The term Vodun (the Beninese spelling; also Vodou or other phonetically equivalent spellings in Haiti; Voodoo in the southern US) is applied to the branches of a West African ancestor-based religious tradition with primary roots among the Fon-Ewe peoples of West Africa, in the country now known as Benin, formerly the Kingdom of Dahomey, where Vodun is today the national religion of more than 7 million people. In addition to the Fon or Dahomeyan tradition which has remained in Africa, there are related traditions that put down roots in the New World during the days of the transatlantic African slave trade.
Besides Benin, African Vodun and its descendent practices may be found in the Dominican Republic, Puerto Rico, Cuba, Brazil, Ghana, Haiti and Togo. The word vodun is the Fon-Ewe word for spirit.
The more or less "pure" Fon tradition in Cuba is known as La Regla Arara.
In Brazil, the Fon tradition among former slaves has given rise to the tradition known as Jeje Vodun.
Santeria (literally, Way of the saints - preferred terms among practitioners include Lukumi and Regla de Ocha) is a set of related religious systems that fuse Catholic beliefs with traditional Yoruba religion, practiced by black slaves and their descendants in Cuba, Brazil, Puerto Rico, Dominican Republic, Panama and Hispanic population centers in the United States such as Florida, New York, and California. "Santeria" means "way of the saints", originally a derisive term applied by the Spanish to mock followers' seeming overdevotion to the saints and neglect of God. The slaves' Christian masters did not allow them to practice their various west African animistic religions. The slaves found a way around this by concluding that the Christian saints were simply different manifestations of their various gods. The masters thought that their slaves had become good Christians and were praising the saints, when in actuality they were continuing their traditional practices.
Santeria ritual is highly secretive and primarily transmitted orally. Known practices include animal sacrifice, ecstatic dance, and sung invocations to the spirits. Chickens are the most popular form of sacrifice; their blood is offered to the orisha, or lesser guardian deities, who correspond to Christian saints. Drum music and dancing are used to induce a trance state in participants, who may become possessed by an orisha and speak with the orisha's voice. One's ancestors are held in high esteem in Santeria. God is referred to as Olorun, or the "owner of heaven" and Olodumare.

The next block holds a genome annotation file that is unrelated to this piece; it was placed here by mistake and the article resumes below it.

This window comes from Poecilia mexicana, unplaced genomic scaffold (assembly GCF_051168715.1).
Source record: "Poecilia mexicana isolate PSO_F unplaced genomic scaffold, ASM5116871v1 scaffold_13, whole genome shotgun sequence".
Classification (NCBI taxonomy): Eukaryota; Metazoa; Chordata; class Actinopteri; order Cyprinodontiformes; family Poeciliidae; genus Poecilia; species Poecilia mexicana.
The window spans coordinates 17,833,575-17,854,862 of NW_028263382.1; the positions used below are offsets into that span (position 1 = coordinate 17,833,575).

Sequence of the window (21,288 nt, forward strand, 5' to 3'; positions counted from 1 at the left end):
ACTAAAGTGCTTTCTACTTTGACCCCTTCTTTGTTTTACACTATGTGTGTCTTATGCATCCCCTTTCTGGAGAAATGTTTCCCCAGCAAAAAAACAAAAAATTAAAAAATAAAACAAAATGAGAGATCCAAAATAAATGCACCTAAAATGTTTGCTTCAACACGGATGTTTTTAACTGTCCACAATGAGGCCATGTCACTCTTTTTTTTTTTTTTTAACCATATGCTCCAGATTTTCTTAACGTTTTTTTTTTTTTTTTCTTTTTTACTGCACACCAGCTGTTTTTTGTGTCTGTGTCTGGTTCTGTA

Many animal rights activists take issue with the Santeria practice of animal sacrifice, claiming that it is cruel. Followers of Santeria point out that the killings are conducted in the same manner as many food animals are slaughtered and are not needlessly sadistic. Additionally, the animal is cooked and eaten afterwards. In 1993, the United States Supreme Court ruled in Church of the Lukumi Babalu Aye, Inc. v. City of Hialeah that animal cruelty laws targeted specifically at Santeria were unconstitutional, and the practice has seen no significant legal challenges since then.
The mythology of the Yorùbá is of one of the world's oldest religions that are still widely practiced. It is a major religion in Africa, chiefly in Nigeria, and it has given origin to several New World religions such as Santería in Cuba and Candomblé in Brazil.
Yorùbá mythology is only one part of itan the complex of myths, songs, histories and other cultural concepts which make up the Yorùbá religion and society.
Yorùbá deities are called Orishas. The primordial, first-existing, Orishas are called Obatala and Odùduwà, brother and sister respectively, and their father Olorun. Obatala created humanity and Olorun gave life to the hollow shells Obatala had made. Obatala and Odùduwà later had a son, Aganyu, and a daughter, Yemaja, who was a mother goddess. Her son, Ogun, raped her twice; the second time, her body exploded and fifteen Orishas came out. They included Oshun, Olukun, Shakpana, Shango.
Shango is perhaps the most important Orisha; god of thunder and an ancestor of the Yorùbá. He was the fourth king of the Yorùbá, and deified after his death.
Eshu is another very important Orisha. He is a trickster and very well-respected both by the Yorùbá themselves and the other Orishas.
Yorùbá mythology includes several other entities besides the Orisha, such as Egbere.
Ifá (cowrie shell divination) is an important element of Yorùbá religious practices.
Yorùbá mythology in the New World
Many ethnic Yorùbá were taken as slaves to Cuba, the Dominican Republic, Puerto Rico, Brazil and the rest of the New World (chiefly in the 19th century, after the Oyo empire collapsed and the region plunged into civil war), and carried their religious beliefs with them. These concepts were combined with preexisting African-based cults, Christianity, Native American mythology, and Kardecist Spiritism into various New World religions:
The popularly known Vodun religion of Haiti was founded by slaves from a different ethnic group (the Ewe of present-day Benin), but shares many elements with the Yorùbá-derived religions above.
See main voodoo article